An historic site in Victoria is continuously overwhelmed with garbage.
Point Ellice House, at 2616 Pleasant Street is a 19th century home that now acts as a museum.
But every weekend people leave household and industrial trash on the curb, kitty-corner to the house’s main entrance.
“It’s everything. Hot water tanks, cans of paint, bags of household garbage,”said Kelly Black, executive director of Point Ellice House. “Today we had a pile of what looks like broken bicycles and old oil barrels.”
The trash has continuously piled up every weekend for years.
While it doesn’t block people from accessing the site, it paints an unappealing scene for visitors.
“We operate an historic site talking about the history of Victoria,” said Black. “Unfortunately, along with that visitors are getting a lesson in people’s waste disposal habits.”
Point Ellice House is in an industrial neighbourhood at a dead end street, and shares the neighbourhood with disposal and recycling services like HL Disposal and Emterra.
“Part of the issue is we’re surrounded by waste transfer sites,” Black said. “They do a good job, but because they’re our neighbours people who don’t want to pay, or who don’t understand what they can dispose of, think they can just leave their trash there.”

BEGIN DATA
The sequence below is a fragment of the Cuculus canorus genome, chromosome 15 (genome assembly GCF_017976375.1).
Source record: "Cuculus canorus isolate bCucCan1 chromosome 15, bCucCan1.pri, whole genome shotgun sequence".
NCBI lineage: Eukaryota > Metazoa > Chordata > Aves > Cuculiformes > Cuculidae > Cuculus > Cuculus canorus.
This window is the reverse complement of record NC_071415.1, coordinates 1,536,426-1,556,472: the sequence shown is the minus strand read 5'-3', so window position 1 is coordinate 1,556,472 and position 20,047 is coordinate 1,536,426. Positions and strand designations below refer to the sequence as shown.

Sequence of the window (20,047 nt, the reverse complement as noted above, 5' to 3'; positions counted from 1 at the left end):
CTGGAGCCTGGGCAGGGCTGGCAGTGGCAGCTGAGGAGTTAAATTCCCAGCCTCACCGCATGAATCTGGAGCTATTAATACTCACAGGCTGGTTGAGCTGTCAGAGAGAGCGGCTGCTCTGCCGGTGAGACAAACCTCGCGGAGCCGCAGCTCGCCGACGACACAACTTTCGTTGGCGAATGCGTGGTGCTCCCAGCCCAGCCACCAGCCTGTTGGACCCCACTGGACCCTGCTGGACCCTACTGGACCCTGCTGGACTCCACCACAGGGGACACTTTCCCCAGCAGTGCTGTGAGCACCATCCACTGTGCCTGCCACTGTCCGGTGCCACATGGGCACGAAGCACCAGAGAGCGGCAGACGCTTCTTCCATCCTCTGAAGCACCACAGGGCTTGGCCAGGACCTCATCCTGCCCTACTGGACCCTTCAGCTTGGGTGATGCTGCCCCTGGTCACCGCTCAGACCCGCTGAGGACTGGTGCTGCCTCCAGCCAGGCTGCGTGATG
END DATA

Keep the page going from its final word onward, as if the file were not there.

Neighbouring businesses have surveillance footage that can capture some of the trash ditchers in the act, but not every time.
The City of Victoria is aware of the situation, and confirmed an ongoing file to tackle the problems at this location. The city’s bylaw services and public works department has been picking up the garbage.
“We have been working on clearing the space and installing new signage to deter illegal dumping, [and] working with the owners of the metal recycling depot to curtail this,” said Bill Eisenhauer, head of engagement, in an email after consulting the City of Victoria’s bylaw services. “We have written tickets (a $200 fine) for dumpers where licence plates were obtained.”
Each time city staff are called away from other duties it’s an expense, Eisenhauer noted. Additionally, dumping fees at proper disposal sites cost $110 per metric tonne. A small load, such as the pile of broken bicycles that Black referred to, would cost approximately $25.
“We’ve been working with the city bylaw services, and they’ve been doing a great job to monitor it when they can, but it only does so much,” Black said. “We’re at a loss of what we can do next. We’re a small, non-profit society and we don’t have the capacity to deal with with household and industrial waste.”
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